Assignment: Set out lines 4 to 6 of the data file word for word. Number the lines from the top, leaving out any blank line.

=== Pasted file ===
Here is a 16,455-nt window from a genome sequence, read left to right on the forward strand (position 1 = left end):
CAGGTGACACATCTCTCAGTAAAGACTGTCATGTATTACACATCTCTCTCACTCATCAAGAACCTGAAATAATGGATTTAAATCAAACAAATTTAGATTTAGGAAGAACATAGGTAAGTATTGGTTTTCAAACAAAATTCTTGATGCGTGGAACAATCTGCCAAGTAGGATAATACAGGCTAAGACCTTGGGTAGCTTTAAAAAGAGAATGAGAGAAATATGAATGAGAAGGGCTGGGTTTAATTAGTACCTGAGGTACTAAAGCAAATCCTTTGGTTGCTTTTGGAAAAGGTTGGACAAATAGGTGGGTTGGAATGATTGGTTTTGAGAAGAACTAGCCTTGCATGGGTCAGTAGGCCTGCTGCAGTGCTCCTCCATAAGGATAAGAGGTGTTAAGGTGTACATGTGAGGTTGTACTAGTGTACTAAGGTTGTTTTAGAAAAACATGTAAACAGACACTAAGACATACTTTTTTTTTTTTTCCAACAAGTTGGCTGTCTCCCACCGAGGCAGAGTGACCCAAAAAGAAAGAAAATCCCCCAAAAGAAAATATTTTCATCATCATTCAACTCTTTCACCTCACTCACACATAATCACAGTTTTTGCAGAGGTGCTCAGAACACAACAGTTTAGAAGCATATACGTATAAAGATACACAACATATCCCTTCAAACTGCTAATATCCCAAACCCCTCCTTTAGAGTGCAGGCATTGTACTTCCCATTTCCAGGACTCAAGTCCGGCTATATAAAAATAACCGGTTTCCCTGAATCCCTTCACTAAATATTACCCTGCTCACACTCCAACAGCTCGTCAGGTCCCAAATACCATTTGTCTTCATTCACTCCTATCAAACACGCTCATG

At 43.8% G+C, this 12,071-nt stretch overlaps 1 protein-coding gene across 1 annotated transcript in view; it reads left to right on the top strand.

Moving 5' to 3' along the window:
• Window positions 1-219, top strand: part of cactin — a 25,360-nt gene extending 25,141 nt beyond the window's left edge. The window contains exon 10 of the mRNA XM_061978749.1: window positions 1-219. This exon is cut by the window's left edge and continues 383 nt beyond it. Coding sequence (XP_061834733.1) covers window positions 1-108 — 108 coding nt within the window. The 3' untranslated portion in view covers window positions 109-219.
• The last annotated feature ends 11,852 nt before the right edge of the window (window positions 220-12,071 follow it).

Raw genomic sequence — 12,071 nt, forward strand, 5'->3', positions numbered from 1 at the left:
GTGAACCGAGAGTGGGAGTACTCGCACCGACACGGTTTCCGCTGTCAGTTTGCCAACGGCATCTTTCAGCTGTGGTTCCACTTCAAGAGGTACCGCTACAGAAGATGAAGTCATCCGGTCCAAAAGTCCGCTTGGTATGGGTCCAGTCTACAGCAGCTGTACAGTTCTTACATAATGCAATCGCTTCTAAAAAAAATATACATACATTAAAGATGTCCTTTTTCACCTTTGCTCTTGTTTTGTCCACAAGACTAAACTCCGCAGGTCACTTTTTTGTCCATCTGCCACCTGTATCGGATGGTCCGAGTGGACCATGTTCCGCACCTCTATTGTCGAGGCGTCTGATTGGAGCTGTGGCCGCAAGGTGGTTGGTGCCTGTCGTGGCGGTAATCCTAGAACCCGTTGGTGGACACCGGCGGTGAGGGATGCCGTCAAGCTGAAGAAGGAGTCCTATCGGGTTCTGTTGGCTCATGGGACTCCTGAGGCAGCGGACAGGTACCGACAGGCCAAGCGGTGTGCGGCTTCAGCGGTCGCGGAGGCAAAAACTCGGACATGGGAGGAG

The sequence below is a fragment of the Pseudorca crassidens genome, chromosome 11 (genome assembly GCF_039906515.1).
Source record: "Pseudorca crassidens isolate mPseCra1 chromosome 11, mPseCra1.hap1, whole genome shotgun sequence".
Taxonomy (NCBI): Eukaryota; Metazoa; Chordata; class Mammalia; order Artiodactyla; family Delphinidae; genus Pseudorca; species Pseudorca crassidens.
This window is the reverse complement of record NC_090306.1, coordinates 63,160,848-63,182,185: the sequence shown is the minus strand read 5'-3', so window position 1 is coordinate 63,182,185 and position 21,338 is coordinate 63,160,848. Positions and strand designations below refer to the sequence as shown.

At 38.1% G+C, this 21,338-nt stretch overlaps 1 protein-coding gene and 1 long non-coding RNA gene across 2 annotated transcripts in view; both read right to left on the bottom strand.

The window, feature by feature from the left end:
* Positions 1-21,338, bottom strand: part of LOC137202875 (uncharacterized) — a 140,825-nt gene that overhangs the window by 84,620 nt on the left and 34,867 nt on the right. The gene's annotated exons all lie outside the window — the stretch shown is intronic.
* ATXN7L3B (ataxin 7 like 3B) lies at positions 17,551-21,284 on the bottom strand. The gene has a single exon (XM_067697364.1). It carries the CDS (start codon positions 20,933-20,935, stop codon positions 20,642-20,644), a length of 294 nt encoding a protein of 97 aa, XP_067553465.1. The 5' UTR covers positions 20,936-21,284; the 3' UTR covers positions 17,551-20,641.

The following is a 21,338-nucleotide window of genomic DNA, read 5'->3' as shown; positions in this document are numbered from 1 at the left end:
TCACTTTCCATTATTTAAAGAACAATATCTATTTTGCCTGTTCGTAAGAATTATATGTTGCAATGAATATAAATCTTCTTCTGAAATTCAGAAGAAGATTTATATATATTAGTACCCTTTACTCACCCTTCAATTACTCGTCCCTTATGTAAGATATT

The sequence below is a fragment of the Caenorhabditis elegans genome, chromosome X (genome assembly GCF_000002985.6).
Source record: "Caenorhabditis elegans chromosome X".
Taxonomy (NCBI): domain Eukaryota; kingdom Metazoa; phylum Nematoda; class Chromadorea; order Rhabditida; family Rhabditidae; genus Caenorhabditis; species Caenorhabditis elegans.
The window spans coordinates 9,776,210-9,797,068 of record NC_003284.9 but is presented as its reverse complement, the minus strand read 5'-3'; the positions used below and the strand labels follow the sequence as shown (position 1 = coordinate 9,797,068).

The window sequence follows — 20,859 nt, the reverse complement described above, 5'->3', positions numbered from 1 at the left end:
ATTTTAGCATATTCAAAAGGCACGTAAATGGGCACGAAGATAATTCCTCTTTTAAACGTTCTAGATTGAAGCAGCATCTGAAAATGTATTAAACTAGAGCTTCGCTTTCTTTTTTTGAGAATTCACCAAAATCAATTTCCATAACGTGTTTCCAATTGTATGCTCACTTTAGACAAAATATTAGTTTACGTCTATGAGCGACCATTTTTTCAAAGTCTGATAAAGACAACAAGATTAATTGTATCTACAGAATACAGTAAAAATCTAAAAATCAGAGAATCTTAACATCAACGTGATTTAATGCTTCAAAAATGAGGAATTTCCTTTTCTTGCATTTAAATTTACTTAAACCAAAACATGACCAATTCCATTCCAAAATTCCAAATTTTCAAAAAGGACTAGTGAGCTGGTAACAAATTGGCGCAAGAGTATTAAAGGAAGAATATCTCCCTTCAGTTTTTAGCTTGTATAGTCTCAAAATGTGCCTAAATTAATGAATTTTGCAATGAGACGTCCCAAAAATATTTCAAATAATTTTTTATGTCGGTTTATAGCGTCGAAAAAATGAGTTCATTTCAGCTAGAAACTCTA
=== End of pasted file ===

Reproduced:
Moving 5' to 3' along the window:
• Window positions 1-219, top strand: part of cactin — a 25,360-nt gene extending 25,141 nt beyond the window's left edge. The window contains exon 10 of the mRNA XM_061978749.1: window positions 1-219. This exon is cut by the window's left edge and continues 383 nt beyond it. Coding sequence (XP_061834733.1) covers window positions 1-108 — 108 coding nt within the window. The 3' untranslated portion in view covers window positions 109-219.
• The last annotated feature ends 11,852 nt before the right edge of the window (window positions 220-12,071 follow it).